Muhammad Ali

Muhammad Ali

Start watching
SoCal Update

SoCal Update

Start watching
a large damn with graffiti of a woman with a hammer on it, mountains in the background

Earth Focus Presents

Start watching
Southland Sessions

Southland Sessions

Start watching
Professor T

Professor T (Belgium)

Start watching
Artbound

Artbound

Start watching
Emma

Emma

Start watching
Guilt

Guilt

Start watching
Line of Separation Key Art.

Line of Separation

Start watching
Us

Us

Start watching
The Latino Experience

The Latino Experience

Start watching
Key Art of "Summer of Rockets" featuring Keeley Hawes and Toby Stephens.

Summer of Rockets

Start watching
Death in Paradise Series 10

Death in Paradise

Start watching
millionaire still

KCET Must See Movies

Start watching
Independent Lens

Independent Lens

Start watching
MJ250sC-show-poster2x3-Bflky7i.png

Tending Nature

Start watching
Earth Focus

Earth Focus

Start watching
City Rising

City Rising

Start watching
Lost LA

Lost LA

Start watching
Member
Your donation supports our high-quality, inspiring and commercial-free programming.
Support Icon
Learn about the many ways to support KCET.
Support Icon
Contact our Leadership, Advancement, Membership and Special Events teams.

Persistence of Memories at a Roadside Shrine

Support Provided By

At the end of my block and on the parkway panel that separates the boulevard from the service road, a community of mourners has maintained a roadside memorial for a young man at least since 2009. More red and white votive lights clustered at the foot of a streetlight that's a few steps from a bus stop.

The candles had been there several days already. They flickered ahead of me when I crossed the boulevard in the dark of a February evening. Some have burned down to nothing now. Some had gone out too soon. A plaster crucifix and Dürer's Praying Hands, ecumenically representing Protestant and Catholic piety, stood among them.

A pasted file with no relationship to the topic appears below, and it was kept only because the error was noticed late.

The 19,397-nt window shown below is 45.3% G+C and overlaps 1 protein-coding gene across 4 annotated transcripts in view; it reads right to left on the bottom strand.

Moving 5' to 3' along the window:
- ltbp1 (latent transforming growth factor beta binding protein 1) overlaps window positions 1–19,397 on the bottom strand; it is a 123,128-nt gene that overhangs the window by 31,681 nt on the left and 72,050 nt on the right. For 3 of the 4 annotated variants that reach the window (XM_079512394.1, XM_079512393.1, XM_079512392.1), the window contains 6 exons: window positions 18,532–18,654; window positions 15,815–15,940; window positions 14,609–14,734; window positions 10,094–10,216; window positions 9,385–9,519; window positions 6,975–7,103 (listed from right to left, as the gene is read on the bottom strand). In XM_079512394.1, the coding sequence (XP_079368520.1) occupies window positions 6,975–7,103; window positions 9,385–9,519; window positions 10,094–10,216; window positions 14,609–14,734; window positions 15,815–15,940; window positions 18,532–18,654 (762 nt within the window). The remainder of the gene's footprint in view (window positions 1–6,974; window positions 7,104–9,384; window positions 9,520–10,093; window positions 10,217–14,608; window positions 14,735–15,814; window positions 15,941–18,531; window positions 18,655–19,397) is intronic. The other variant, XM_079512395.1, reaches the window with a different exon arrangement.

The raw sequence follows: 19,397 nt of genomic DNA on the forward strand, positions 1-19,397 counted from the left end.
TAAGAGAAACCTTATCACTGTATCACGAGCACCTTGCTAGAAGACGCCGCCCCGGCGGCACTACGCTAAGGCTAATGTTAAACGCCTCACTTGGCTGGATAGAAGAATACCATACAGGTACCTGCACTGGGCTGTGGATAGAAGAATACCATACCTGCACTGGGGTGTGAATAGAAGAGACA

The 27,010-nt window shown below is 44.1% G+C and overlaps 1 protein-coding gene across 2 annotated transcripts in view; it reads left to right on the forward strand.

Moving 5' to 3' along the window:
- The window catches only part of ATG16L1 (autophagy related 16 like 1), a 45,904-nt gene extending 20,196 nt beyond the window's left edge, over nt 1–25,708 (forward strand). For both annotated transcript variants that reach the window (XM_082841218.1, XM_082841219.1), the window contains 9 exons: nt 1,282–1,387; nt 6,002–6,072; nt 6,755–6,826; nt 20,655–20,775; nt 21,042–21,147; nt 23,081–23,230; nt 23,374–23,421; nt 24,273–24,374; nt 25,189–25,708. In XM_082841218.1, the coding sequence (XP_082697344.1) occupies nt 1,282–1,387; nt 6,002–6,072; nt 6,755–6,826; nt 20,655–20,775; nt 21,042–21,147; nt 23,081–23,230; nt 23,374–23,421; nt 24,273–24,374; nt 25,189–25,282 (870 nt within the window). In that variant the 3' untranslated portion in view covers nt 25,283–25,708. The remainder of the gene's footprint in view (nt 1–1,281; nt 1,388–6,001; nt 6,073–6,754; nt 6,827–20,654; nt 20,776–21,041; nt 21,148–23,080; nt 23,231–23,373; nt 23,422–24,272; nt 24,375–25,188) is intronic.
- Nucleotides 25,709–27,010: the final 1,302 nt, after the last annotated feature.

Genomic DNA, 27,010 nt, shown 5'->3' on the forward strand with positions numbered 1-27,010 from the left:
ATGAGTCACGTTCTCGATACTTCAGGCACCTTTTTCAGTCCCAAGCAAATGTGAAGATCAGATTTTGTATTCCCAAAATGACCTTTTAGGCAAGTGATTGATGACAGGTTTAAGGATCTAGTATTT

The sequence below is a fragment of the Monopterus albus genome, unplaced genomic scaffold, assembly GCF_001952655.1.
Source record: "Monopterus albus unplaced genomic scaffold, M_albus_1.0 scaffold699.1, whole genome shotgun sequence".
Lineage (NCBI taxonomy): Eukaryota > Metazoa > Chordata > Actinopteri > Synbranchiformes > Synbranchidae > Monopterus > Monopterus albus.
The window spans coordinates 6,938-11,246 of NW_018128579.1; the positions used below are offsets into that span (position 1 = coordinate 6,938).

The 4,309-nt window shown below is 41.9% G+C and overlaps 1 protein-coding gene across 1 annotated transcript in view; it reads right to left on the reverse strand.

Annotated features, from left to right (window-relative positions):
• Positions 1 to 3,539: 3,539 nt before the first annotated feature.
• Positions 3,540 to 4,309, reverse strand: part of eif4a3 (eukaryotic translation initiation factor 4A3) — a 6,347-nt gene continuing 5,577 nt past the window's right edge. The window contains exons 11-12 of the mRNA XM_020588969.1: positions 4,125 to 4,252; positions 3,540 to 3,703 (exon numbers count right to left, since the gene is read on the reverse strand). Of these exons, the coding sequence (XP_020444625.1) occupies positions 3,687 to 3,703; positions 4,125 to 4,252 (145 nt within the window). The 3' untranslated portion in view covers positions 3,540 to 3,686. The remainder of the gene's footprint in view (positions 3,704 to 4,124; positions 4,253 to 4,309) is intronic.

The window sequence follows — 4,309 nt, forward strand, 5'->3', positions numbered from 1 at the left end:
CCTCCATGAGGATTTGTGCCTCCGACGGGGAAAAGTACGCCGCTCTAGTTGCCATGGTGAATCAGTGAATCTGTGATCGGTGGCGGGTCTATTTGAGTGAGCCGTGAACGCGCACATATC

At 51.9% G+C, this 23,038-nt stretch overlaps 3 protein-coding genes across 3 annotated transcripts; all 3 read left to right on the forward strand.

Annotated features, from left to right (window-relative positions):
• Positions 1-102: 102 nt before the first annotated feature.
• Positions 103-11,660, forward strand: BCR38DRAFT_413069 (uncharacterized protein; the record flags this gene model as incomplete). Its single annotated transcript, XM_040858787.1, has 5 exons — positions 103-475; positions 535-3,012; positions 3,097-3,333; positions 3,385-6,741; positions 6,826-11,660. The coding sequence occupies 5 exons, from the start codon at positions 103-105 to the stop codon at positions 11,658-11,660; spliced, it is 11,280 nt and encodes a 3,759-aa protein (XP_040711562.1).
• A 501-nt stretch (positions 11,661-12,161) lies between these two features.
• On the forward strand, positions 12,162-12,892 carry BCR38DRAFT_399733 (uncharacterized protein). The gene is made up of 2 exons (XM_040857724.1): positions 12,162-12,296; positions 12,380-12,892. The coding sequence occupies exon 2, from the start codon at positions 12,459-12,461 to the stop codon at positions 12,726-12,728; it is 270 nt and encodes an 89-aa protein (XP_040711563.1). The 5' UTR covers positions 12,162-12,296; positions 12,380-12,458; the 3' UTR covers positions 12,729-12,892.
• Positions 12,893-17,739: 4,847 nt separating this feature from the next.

There have been times when photographs were taped to the streetlight in his memory: a lanky white kid lolling on a couch, smiling; a girl, also smiling; a crowd of youths mugging for the camera. Once, roses in cellophane -- the kind that a boyfriend buys from a roadside vendor -- stayed taped to the pole until the roses dried to pale ochre.

There had been a message in red ink and block letters attached to a copied photograph; both were made unreadable from sun and rain.

The city treats this roadside shrine with tolerant indifference. It's been cleaned up at times, but there's no rigor in the process and perhaps some superstition in letting the candles be.

Puddles of pink wax have marked where the votive lights had stood before they shattered and spilled. Sometimes, the stain of paraffin grease on the streetlight base was the only memorial.

I once heard a confused story of the death that this shrine memorializes. That a kid -- drunk -- was run over by his friends, also drunk, when the kid slipped out of passenger seat of the car to vomit in the gutter. I also heard that the death wasn't at the end of my block but further south. There were two shrines for a while at different locations.

But this one persisted, perhaps because this curbside fitted itself better to the mourners' need to remember.

Richard Rodriguez writes about the "hunger of memory" and the compulsion to narrate -- if only to ourselves -- something of what we've endured. This shrine next to a Marbelite streetlight pole was assembled by children for someone's dead child, and memory's hunger has used there young people to fashion a place where memory might be briefly satisfied.

I don't know if the mourners made other arrangements. They probably have a Facebook page and online reminders to return from time to time to the end of my block.

Their place resists forgetfulness, even when no one is paying attention. That's one reason -- not the only reason -- that places matter. We make durable places from what we have at hand, and sometimes those places are braver than we are and more faithful. For a little while, that place is sacred.

Today, the candles and the plaster images were scattered. Some were in the gutter.

Support Provided By
Read More
Members of Immigration With Disabilities gathered at the Los Angeles State Historic Park in late July.

No Papers, No Care: Disabled Migrants Seek Help Through Lawsuit, Activism

A class action lawsuit seeks better care for immigrants with physical disabilities or mental illness who were detained after trying to enter the country. Other disabled immigrants without legal status are also finding it difficult to get care.
African American firefighters in LA

L.A.’s Black Firefighters Battle Flames and Racism Throughout History

From Jim Crow to today, L.A.'s Black firefighters have stood against discrimination while risking their lives fighting metropolitan fires.
Photographic portrait of Mrs. Arcadia de Baker; previously Mrs. Abel Stearns, Arcadia Bandini, ca.1885. She can be seen from the waist up turned slightly to the left in an oval cutout. Her long dark hair is parted up the middle and pulled back to her neck. She is wearing a frilly shawl over a frilly dress with a low neckline.

The Powerful Mexican Woman Who Helped Shape Early Santa Monica

Arcadia Bandini Stearns de Baker was rich, beautiful and connected. This savvy businesswoman would be an important player in early California and helped shape Santa Monica and the west side of Los Angeles.